Washington, Mar 5: Democratic presidential front-runner Hillary Clinton has called for the adoption of "corporate patriotism" which will enable the US corporate sector to first create jobs inside the country and not overseas.
"I'm not asking corporations to be charitable, although that's important. I'm asking corporations to realise that when Americans prosper, they prosper too. The idea of corporate patriotism might sound quaint in era of vast multinationals, but it's the right thing to do and the smart thing to do as well," she said.
Laying a vision of her economic policies, Clinton in a major policy speech also called for creation of "good paying jobs" in the country that can not be outsourced.
"Throughout this campaign, I've said that creating good-paying jobs and raising incomes is the defining economic challenge of our time, and that in order to get where I want us to go, we need growth that is strong, fair, and long-term. That's why we need a new bargain for the new economy," Clinton said in a in a major policy speech in Detroit.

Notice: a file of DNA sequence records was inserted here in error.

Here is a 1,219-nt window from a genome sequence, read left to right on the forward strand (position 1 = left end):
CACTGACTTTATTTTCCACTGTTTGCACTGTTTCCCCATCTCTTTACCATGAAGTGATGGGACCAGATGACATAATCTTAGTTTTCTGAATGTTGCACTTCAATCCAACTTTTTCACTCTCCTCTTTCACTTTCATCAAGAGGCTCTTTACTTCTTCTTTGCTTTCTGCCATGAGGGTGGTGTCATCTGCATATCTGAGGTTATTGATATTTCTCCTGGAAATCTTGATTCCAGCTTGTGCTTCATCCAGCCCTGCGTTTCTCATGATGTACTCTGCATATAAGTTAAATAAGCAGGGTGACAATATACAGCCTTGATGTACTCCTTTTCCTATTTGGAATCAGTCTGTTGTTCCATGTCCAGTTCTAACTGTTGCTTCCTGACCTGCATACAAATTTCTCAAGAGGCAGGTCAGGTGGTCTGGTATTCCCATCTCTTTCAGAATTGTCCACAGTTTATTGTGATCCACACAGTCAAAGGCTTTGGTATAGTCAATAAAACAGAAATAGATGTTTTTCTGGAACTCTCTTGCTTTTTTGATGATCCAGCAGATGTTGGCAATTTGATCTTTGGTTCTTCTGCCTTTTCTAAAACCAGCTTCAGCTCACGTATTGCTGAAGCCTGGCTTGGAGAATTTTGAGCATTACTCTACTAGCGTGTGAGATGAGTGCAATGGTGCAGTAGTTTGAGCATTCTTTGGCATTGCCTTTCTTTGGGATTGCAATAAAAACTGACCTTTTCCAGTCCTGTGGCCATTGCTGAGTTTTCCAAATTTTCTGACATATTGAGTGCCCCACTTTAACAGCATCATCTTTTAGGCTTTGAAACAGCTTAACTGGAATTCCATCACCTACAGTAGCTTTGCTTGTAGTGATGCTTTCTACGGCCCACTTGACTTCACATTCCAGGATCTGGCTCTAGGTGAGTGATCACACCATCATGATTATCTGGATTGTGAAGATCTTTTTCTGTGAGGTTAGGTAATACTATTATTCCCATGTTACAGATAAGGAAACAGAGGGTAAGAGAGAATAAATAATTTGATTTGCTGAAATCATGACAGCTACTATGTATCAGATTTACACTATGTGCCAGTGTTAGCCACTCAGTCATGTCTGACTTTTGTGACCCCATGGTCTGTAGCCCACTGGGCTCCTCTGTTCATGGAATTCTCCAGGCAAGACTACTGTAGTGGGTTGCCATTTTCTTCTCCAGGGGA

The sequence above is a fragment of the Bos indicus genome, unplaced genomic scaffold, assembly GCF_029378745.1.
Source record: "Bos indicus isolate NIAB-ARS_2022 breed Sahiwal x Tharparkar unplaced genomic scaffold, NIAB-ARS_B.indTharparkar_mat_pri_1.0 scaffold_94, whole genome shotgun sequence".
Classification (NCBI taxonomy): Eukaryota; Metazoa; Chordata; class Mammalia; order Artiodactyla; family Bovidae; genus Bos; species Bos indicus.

Clinton, 68, who is leading in polls and all set to be the first presidential woman nominee of a major political party in the US, said that a new bargain should ensure that the jobs of the future are good-paying American jobs.
Clinton said her "new bargain" was built on three principles: corporations have to do right by their communities and our country, employers should treat workers like assets to be invested in, rather than costs to be cut and government should stop rewarding greed and special interests and instead invest in the sources of the good jobs of the future.
She specifically offered a new "clawback" proposal that would rescind tax relief and other incentives for corporations if they move overseas any jobs, facilities or production that had benefitted from the tax breaks.
The revenue raised by the clawback would be used to encourage investment in the US including in the communities that had seen jobs or production depart.
"Corporations benefit in so many ways from being right here in the United States. But too often, this relationship feels like a one-way street. Too many are not holding up their end of the bargain. They don't recognise that one of the biggest assets on their balance sheet in America," she said.